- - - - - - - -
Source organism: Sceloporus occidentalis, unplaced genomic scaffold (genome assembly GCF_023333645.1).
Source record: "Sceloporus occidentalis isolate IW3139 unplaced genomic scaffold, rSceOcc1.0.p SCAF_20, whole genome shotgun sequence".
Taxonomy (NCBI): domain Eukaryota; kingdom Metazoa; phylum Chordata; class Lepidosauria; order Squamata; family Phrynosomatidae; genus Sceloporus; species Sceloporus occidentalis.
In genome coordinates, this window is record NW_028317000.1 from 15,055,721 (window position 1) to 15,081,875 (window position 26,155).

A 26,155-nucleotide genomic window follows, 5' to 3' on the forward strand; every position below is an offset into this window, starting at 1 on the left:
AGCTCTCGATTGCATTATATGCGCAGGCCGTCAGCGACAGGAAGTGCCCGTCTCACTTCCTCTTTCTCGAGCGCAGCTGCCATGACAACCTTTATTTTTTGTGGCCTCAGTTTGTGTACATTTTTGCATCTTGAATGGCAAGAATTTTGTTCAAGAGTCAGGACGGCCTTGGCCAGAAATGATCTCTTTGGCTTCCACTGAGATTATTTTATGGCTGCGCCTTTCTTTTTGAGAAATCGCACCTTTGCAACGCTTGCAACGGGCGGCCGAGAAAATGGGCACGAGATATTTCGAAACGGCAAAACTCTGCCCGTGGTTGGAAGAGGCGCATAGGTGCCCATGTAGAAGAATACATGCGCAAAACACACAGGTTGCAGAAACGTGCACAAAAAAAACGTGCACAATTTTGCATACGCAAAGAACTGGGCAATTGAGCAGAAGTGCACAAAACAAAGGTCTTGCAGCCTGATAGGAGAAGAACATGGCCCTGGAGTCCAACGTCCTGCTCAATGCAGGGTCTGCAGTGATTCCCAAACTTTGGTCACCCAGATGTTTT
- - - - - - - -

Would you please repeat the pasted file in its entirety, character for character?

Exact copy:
Source organism: Sceloporus occidentalis, unplaced genomic scaffold (genome assembly GCF_023333645.1).
Source record: "Sceloporus occidentalis isolate IW3139 unplaced genomic scaffold, rSceOcc1.0.p SCAF_20, whole genome shotgun sequence".
Taxonomy (NCBI): domain Eukaryota; kingdom Metazoa; phylum Chordata; class Lepidosauria; order Squamata; family Phrynosomatidae; genus Sceloporus; species Sceloporus occidentalis.
In genome coordinates, this window is record NW_028317000.1 from 15,055,721 (window position 1) to 15,081,875 (window position 26,155).

A 26,155-nucleotide genomic window follows, 5' to 3' on the forward strand; every position below is an offset into this window, starting at 1 on the left:
AGCTCTCGATTGCATTATATGCGCAGGCCGTCAGCGACAGGAAGTGCCCGTCTCACTTCCTCTTTCTCGAGCGCAGCTGCCATGACAACCTTTATTTTTTGTGGCCTCAGTTTGTGTACATTTTTGCATCTTGAATGGCAAGAATTTTGTTCAAGAGTCAGGACGGCCTTGGCCAGAAATGATCTCTTTGGCTTCCACTGAGATTATTTTATGGCTGCGCCTTTCTTTTTGAGAAATCGCACCTTTGCAACGCTTGCAACGGGCGGCCGAGAAAATGGGCACGAGATATTTCGAAACGGCAAAACTCTGCCCGTGGTTGGAAGAGGCGCATAGGTGCCCATGTAGAAGAATACATGCGCAAAACACACAGGTTGCAGAAACGTGCACAAAAAAAACGTGCACAATTTTGCATACGCAAAGAACTGGGCAATTGAGCAGAAGTGCACAAAACAAAGGTCTTGCAGCCTGATAGGAGAAGAACATGGCCCTGGAGTCCAACGTCCTGCTCAATGCAGGGTCTGCAGTGATTCCCAAACTTTGGTCACCCAGATGTTTT